Sunday, June 2, 2024



Al Bruno III

We live in a world of surveillance, cameras, code numbers, and background checks. Our every purchase and infraction is recorded by mindless computers and soulless bureaucrats. Our births, our lives, and our deaths are nothing more than information to be filed away.

It was after I had quit the University that I found myself a part of that never-ending process. I had secured steady and suitable paying employment in the field of medical billing, cross-referencing information for eight hours a day. The process was mindless enough; an insurer would call, and I would find the correct records and pass the information along. No names were part of the transactions, only numbers curtly passed from one disinterested voice to another. From what I understood, my fellow employees and I were merely there to correct database errors and investigate irregularities.

I worked in a wide room that was nothing more than a grid of half-cubicles and desks. I wore a headset and hunched over a computer. I had long ago forgotten that each sequence of numbers that passed from my lips was a life encapsulated.

The morning of the impossibly heavy fog, I walked into the building to find myself one of the few employees who had risked the drive. That meant a crushing workload and mandatory overtime, but I didn’t mind; I lived alone in a studio apartment that might have been a cell; I never went out on weeknights and slept through most of my Saturdays. Sometimes, I  would treat myself to a movie on a Sunday afternoon, but I always took great care to sit in the back row of the theater, for if I spied a single blemish on the fabric of the screen, it would be all I could focus on for the rest of the show.

The first few hours of my shift passed slowly; the diminished staff had created long hold times that left every caller with a litany of complaints and a waspish tone. I kept my tone apologetic and respectful.

Somewhere to my right, a coworker was coughing endlessly; behind me, another banged his mouse on his desk in frustration.


When I excused myself to the restroom I realized to my discomfort that someone was crying in the bathroom stall.

My lunch hour was quiet and lonely. I spent some of it outside smoking one cigarette after another until the sight of the fog began to play tricks on my eyes. It left me with a strange feeling of vertigo, as though I was slowly spiraling into emptiness.

The second part of my shift is when it began. The call was ordinary at first, but the voice on the other end of the line cut me off mid-greeting with a demand for information. I did my best to comply but had to ask the caller to repeat himself several times.

The numbers he gave me were wrong—completely wrong. Please understand that I am not talking about faulty account information or transposed digits.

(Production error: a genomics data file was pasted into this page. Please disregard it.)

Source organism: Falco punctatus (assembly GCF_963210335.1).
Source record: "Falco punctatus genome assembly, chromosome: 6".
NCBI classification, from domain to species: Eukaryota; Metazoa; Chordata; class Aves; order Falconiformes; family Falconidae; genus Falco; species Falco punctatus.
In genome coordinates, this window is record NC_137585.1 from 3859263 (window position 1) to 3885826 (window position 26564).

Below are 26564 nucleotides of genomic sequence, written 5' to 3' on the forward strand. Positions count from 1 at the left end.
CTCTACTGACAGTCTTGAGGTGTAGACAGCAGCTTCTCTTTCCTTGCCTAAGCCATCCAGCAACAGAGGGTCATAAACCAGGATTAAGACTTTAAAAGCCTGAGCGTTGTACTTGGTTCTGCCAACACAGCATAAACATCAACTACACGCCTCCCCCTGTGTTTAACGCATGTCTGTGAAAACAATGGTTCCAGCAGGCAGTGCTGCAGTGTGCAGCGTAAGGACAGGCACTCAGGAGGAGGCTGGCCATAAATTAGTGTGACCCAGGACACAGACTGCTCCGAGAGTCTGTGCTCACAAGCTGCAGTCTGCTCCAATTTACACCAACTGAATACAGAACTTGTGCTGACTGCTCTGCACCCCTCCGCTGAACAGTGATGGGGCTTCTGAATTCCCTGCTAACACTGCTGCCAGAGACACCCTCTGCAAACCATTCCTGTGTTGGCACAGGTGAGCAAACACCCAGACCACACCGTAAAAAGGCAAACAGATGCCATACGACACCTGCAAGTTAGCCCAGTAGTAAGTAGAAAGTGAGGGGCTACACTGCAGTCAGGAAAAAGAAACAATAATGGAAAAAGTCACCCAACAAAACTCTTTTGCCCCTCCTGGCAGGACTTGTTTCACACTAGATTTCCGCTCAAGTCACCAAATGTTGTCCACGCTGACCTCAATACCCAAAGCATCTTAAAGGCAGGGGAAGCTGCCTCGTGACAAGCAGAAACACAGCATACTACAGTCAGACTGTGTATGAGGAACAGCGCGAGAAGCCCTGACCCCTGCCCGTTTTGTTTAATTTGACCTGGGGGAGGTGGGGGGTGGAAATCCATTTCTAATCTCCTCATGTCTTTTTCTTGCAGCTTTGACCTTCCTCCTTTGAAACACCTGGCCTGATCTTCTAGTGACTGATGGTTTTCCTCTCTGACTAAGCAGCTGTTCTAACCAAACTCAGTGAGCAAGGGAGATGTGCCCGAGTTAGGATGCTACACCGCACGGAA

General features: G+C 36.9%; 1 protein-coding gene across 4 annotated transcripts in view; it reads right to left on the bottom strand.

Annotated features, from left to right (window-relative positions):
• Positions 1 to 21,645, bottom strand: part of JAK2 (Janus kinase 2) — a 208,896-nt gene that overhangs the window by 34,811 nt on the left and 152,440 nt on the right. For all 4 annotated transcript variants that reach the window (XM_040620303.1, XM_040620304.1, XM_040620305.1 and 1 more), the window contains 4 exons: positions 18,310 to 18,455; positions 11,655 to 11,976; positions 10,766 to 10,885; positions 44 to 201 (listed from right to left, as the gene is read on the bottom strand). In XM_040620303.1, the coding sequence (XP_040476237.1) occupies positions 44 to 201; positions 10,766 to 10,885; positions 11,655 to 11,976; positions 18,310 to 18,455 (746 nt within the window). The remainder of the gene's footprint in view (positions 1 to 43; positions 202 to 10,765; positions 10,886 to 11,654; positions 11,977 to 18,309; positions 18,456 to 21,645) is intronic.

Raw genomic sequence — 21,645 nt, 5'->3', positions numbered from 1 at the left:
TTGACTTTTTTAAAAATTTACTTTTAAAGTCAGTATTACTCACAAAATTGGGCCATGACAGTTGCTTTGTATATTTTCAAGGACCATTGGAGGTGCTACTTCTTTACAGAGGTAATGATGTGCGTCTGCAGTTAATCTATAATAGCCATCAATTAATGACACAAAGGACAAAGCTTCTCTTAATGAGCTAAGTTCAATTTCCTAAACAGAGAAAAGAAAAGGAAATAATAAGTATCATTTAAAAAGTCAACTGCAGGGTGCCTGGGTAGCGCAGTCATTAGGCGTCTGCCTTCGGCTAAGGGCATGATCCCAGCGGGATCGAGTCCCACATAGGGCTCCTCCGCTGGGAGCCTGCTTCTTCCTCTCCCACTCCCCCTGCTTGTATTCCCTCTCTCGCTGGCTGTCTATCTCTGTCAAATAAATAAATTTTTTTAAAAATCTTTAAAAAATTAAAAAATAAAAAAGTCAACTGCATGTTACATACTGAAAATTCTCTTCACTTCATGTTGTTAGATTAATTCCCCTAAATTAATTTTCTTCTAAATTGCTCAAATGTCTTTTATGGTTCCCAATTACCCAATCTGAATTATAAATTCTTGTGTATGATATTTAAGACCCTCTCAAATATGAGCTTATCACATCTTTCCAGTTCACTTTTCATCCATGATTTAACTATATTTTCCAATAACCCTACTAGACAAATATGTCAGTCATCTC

I mean to say that the numbers themselves were wrong.

They were integers that existed outside the zero through nine that I had been taught and lived with for all of my years, but I knew these were numbers I was hearing nonetheless. I could almost see them in my mind,   impossible symbols that no human hand had ever drawn.

The caller made an impatient sound as I stared at my keyboard in dismay. Could any key express the characters the caller was describing? Though my college education was incomplete, I had studied enough to understand the concept of imaginary numbers, but this was more than that. These were alien numbers,  blasphemous numbers, and every time the caller repeated them, I felt an ache in my head.

“I don’t understand,” I finally admitted.

The caller simply repeated himself again and again, until the numbers sounded like a prayer in an unknown language. I disconnected the call and pulled off my headset. Shudders worked their way through my body. I looked at the windows. The fog had blunted the afternoon light, casting everything into shades of gray.

I heard the numbers again; I looked at my headset, but it was silent. Standing, I listened to those terrible syllables coming from the mouths of my coworkers; they murmured them with easy familiarity. I cried in alarm, but no one looked up from their work. I ran to find a supervisor, but he was also on the phone, speaking facts and figures that made no sense at all. He didn’t look up when I called his name; even when I  touched his shoulder, he did not react, and his flesh was clammy with sweat. I could see the veins in his forehead throbbing as he spoke.

There was a loud crack, and the lights flickered and went out. Something similar had happened the previous year; a truck had crashed into a telephone pole, snapping power lines and leaving us with nothing more to do but, while away, the remainder of our shifts with small talk and gossip.

Despite the dead phones and darkened screens, my coworkers continued to talk. In fact, they spoke louder and faster, their voices finding a chaotic rhythm.

I fled from the madness, leaving my job, apartment, and possessions behind.

As I said before, the modern world has reduced us to numbers, but what if the numbers we chose to do that with were the wrong ones? What if we have unknowingly reduced ourselves to nonsense?

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